ROME — The Vatican’s influence on Italian politics has been questioned after it objected to a law that would make homophobia a crime.
Activists and some politicians reacted with fury after the Vatican opposed a bill that would make violence and hate speech against LGBTQ+ people and disabled people a crime.
The so-called Zan bill, named after Alessandro Zan, an MP from the center-left Democratic Party who put forward the proposed legislation, was approved in the lower house of Parliament in November, but has been blocked in the Senate, where it is opposed by the political right on freedom of expression grounds.
Opponents fear the bill could require schools to teach gender theory and criminalize those who espouse Catholic teaching on subjects such as gay marriage.
The Vatican has historically used soft power to influence Italian policy, particularly on social issues such as civil partnerships, but this is the first time the Vatican has formally objected to a draft piece of legislation.
It puts Prime Minister Mario Draghi, who has good relations with the Vatican, in a difficult position. Draghi told the Senate on Wednesday that the law was a matter for Parliament. “We are a secular state, not a religious state. The Parliament is free to discuss, obviously, and make laws,” he said.
Italy, which lags behind other Western European countries when it comes to discrimination legislation, also has its international reputation to consider. On Tuesday, it joined 15 other EU states in endorsing a statement condemning Hungary’s recent anti-LGBTQ+ legislation and urging the European Commission to take action.
Yet, according to a European Commission survey from 2019, only 68 percent of Italians said that gay people should have equal rights, compared to 98 percent in Sweden and 88 percent in Germany.
The Vatican expressed its concerns about the draft law on June 17 in a formal diplomatic communication known as a nota verbale, claiming that the bill risked violating the terms of the Lateran Pacts, which created the Vatican City State during Italian unification and which protects Catholics’ freedom of expression and organization.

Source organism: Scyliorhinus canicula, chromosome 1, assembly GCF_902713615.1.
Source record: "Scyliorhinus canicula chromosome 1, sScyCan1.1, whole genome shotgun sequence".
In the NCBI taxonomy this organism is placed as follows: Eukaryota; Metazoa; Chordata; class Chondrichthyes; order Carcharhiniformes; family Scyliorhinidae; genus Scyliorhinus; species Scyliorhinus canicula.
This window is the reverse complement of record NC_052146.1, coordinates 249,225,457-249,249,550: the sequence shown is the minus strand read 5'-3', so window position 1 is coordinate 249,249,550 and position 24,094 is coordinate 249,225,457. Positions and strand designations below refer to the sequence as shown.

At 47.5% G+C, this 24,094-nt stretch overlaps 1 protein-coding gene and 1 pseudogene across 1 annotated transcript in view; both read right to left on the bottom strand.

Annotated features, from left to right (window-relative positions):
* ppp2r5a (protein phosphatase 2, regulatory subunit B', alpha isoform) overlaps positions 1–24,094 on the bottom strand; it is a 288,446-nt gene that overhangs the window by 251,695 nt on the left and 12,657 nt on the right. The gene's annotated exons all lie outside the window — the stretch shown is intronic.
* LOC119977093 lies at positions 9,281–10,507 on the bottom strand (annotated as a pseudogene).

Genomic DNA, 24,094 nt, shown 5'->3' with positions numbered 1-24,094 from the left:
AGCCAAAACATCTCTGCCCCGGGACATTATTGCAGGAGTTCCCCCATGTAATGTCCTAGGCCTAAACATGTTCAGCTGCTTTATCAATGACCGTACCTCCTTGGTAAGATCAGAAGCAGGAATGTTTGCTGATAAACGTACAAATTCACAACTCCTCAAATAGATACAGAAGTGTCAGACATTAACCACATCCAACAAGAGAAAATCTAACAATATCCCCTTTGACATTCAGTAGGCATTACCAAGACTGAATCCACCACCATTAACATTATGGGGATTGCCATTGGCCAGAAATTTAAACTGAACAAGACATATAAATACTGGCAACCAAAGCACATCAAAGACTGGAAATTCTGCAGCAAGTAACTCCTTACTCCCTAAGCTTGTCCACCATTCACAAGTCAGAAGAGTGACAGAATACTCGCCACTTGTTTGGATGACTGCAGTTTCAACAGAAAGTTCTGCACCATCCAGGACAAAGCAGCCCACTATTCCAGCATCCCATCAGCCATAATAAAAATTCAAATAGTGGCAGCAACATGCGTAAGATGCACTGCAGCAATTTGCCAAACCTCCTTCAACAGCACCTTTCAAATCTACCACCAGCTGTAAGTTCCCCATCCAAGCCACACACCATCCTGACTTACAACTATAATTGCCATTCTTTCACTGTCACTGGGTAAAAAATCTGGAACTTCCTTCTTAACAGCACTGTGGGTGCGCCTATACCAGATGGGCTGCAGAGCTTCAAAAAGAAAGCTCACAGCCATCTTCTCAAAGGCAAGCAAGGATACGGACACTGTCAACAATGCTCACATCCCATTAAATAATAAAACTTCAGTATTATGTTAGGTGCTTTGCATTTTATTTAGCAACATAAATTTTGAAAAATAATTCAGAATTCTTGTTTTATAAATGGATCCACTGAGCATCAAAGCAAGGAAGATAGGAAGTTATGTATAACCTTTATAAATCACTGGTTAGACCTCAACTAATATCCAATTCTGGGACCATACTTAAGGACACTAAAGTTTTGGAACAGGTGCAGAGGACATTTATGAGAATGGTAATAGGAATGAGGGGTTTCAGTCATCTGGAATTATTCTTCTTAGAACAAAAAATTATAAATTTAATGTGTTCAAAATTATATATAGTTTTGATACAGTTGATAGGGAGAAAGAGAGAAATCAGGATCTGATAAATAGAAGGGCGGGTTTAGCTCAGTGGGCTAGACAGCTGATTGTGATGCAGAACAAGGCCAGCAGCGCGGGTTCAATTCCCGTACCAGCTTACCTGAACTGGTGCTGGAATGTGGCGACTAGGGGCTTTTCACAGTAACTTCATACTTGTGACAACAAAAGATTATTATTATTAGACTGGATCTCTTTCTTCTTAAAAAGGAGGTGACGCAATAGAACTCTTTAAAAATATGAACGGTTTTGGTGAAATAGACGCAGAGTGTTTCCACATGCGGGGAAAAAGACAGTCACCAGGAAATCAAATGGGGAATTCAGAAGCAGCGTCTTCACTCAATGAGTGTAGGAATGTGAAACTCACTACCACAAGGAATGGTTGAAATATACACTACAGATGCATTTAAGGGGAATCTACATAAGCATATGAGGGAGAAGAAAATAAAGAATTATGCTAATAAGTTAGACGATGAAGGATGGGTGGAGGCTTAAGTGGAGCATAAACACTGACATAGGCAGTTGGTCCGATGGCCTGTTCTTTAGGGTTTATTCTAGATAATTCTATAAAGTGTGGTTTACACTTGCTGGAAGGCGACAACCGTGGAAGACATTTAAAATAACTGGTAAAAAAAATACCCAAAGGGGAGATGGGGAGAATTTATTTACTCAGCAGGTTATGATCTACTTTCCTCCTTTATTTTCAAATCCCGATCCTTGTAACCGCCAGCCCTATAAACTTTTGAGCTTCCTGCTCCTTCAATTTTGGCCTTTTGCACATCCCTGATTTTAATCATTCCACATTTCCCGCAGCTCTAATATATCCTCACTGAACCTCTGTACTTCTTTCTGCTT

Leftist politicians, including the speaker of the lower house of Parliament, Roberto Fico, condemned the intrusion into the affairs of a sovereign state.
Vladimir Luxuria, a transgender activist and former MP, called the Vatican move “a dangerous attack on the secularity of the state,” warning “we are a democracy not a theocracy.”
LGBTQ+ campaigners said it was a cynical attempt to shelve the law.
Franco Grillini, president of rights group Gaynet, said the Vatican’s “pretext for dictating laws to Italy and interfering with its political work is unacceptable. It is completely out of step with the times, Europe and the international guidelines on hate crime and discrimination.”
Matteo Salvini, leader of the far-right League, welcomed the Vatican’s intervention. Salvini has proposed an alternative bill that makes homophobia an aggravating factor in violent crime but does not provide any protection for transgender people.
Raffaele Marchetti, professor of international relations at Luiss University in Rome, said the intervention brought to the surface tensions that “had been swept under the carpet.”
“Italy and the Vatican’s complicated relationship tends to be forgotten,” he said. “You cannot abolish the treaty that merged two states in the 19th century and governs their relationship in every way. Passing the Zan bill would have consequences, as it would force those treaties to be revisited … I doubt this Parliament is capable of confronting the issue.”
One possible outcome is that the Zan bill is watered down to remove some of the more controversial elements such as the participation of schools in initiatives against homophobia.
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